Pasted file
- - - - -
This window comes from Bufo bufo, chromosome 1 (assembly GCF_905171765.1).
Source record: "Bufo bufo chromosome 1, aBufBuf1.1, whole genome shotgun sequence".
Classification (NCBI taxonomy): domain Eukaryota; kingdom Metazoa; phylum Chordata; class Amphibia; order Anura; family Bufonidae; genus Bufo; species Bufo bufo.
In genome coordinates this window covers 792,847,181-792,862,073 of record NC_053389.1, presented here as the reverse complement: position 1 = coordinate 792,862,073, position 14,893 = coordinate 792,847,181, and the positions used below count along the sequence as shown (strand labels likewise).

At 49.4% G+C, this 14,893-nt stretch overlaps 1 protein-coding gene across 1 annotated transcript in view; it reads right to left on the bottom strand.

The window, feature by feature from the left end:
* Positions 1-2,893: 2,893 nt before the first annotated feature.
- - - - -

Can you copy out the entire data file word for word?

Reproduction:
This window comes from Bufo bufo, chromosome 1 (assembly GCF_905171765.1).
Source record: "Bufo bufo chromosome 1, aBufBuf1.1, whole genome shotgun sequence".
Classification (NCBI taxonomy): domain Eukaryota; kingdom Metazoa; phylum Chordata; class Amphibia; order Anura; family Bufonidae; genus Bufo; species Bufo bufo.
In genome coordinates this window covers 792,847,181-792,862,073 of record NC_053389.1, presented here as the reverse complement: position 1 = coordinate 792,862,073, position 14,893 = coordinate 792,847,181, and the positions used below count along the sequence as shown (strand labels likewise).

At 49.4% G+C, this 14,893-nt stretch overlaps 1 protein-coding gene across 1 annotated transcript in view; it reads right to left on the bottom strand.

The window, feature by feature from the left end:
* Positions 1-2,893: 2,893 nt before the first annotated feature.